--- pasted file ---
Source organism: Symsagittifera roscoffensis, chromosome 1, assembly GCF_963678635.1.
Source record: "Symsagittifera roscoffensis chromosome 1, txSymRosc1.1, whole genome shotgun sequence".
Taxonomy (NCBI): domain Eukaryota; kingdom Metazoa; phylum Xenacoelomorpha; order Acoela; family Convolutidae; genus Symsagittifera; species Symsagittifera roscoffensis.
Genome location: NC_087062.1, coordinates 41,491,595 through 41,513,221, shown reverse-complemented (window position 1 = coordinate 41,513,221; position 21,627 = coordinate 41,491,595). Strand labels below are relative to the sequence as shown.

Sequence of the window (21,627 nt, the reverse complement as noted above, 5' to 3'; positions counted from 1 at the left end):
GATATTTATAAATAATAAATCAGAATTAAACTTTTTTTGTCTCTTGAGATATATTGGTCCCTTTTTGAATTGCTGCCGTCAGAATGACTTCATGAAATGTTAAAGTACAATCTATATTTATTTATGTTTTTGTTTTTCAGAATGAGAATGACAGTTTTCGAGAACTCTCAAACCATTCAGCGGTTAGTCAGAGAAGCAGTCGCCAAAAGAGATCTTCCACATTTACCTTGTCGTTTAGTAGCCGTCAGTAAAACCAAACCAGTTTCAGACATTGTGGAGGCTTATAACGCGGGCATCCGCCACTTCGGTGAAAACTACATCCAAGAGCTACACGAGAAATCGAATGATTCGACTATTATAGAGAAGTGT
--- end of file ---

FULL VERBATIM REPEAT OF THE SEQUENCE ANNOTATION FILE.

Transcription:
Source organism: Symsagittifera roscoffensis, chromosome 1, assembly GCF_963678635.1.
Source record: "Symsagittifera roscoffensis chromosome 1, txSymRosc1.1, whole genome shotgun sequence".
Taxonomy (NCBI): domain Eukaryota; kingdom Metazoa; phylum Xenacoelomorpha; order Acoela; family Convolutidae; genus Symsagittifera; species Symsagittifera roscoffensis.
Genome location: NC_087062.1, coordinates 41,491,595 through 41,513,221, shown reverse-complemented (window position 1 = coordinate 41,513,221; position 21,627 = coordinate 41,491,595). Strand labels below are relative to the sequence as shown.

Sequence of the window (21,627 nt, the reverse complement as noted above, 5' to 3'; positions counted from 1 at the left end):
GATATTTATAAATAATAAATCAGAATTAAACTTTTTTTGTCTCTTGAGATATATTGGTCCCTTTTTGAATTGCTGCCGTCAGAATGACTTCATGAAATGTTAAAGTACAATCTATATTTATTTATGTTTTTGTTTTTCAGAATGAGAATGACAGTTTTCGAGAACTCTCAAACCATTCAGCGGTTAGTCAGAGAAGCAGTCGCCAAAAGAGATCTTCCACATTTACCTTGTCGTTTAGTAGCCGTCAGTAAAACCAAACCAGTTTCAGACATTGTGGAGGCTTATAACGCGGGCATCCGCCACTTCGGTGAAAACTACATCCAAGAGCTACACGAGAAATCGAATGATTCGACTATTATAGAGAAGTGT